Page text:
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Civil War Trust

Civil War Trust
For Immediate Release: 09/25/01

Kolb Farm Coalition and Civil War Preservation Trust Join Forces to Save Historic Battlefield

(Marietta, Ga.) - In May, historic Kolb Farm seemed all but lost to development. Local residents, challenged by Cobb County to raise $30,000 in matching funds to protect the battlefield, responded by forming the Kolb Farm Coalition. Now, less than 120 days later, the fledgling coalition has raised the sum necessary to preserve the site.

"This is an extraordinary achievement," remarked James Lighthizer, President of the Civil War Preservation Trust (CWPT). "This community's commitment to saving this unique part of America's Civil War heritage is remarkable."

Kolb Farm was the scene of bitter fighting on June 22, 1864, resulting in more than 1,000 casualties. The 4.26-acre property, located on the southeast corner of Callaway and Powder Springs Roads, contains the remains of Union Army trenches. The parcel is the only remaining corner of the intersection not protected within Kennesaw Mountain National Battlefield Park.

The final cost of the parcel is expected to exceed $100,000 per acre - considerably beyond the financial resources of most nonprofits. In May, Cobb County Commissioners offered to help preserve the site by using money from the Governor of Georgia's Greenspace Initiative if local residents could raise $30,000 to match the state funding. The Kolb Farm coalition quickly organized to raise the amount, concentrating their efforts on e-mail solicitations, theatre ticket sales, and even a yard sale.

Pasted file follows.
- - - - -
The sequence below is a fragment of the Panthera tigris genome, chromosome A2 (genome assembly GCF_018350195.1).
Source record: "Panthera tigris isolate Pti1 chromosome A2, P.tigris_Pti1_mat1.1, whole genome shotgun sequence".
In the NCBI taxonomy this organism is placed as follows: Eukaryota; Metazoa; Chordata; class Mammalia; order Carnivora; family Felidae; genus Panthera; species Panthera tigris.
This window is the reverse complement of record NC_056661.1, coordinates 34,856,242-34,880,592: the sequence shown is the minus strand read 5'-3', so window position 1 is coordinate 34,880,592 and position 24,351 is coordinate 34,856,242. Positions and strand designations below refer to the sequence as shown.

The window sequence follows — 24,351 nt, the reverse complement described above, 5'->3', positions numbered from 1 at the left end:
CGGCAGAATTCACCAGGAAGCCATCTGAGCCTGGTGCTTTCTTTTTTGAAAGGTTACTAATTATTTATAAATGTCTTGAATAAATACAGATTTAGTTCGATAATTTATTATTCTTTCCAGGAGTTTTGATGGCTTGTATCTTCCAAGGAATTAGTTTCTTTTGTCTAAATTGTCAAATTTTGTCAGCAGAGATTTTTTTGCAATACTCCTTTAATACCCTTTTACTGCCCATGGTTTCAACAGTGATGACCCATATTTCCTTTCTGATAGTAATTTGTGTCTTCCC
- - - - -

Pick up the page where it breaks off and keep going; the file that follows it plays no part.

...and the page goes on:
According to Coalition President Bob Hovey, "We spared no effort to raise money and exhibit the enormous public support for saving Kolb Farm." Hovey will present the county with a $30,000 ceremonial check payable to Parkland Escrow during the Cobb County Commissioners meeting on September 25.

CWPT has pledged a "last-dollar-in" grant to make up the difference between the amount the Kolb Farm Coalition collects and the $30,000 goal. CWPT uses last-dollar-in grants as incentives to encourage preservation groups to raise money locally, thereby demonstrating the extent of community support for protecting and maintaining Civil War sites. The Georgia Battlefields Association, which encouraged CWPT's involvement at Kolb Farm, has pledged a similar amount.

CWPT is a 35,000-member nonprofit organization. Its mission is to preserve our nation's endangered Civil War battlefields and to promote appreciation of these hallowed grounds. 

Contacts

Jim Campi (CWPT)
(202) 367-1861 

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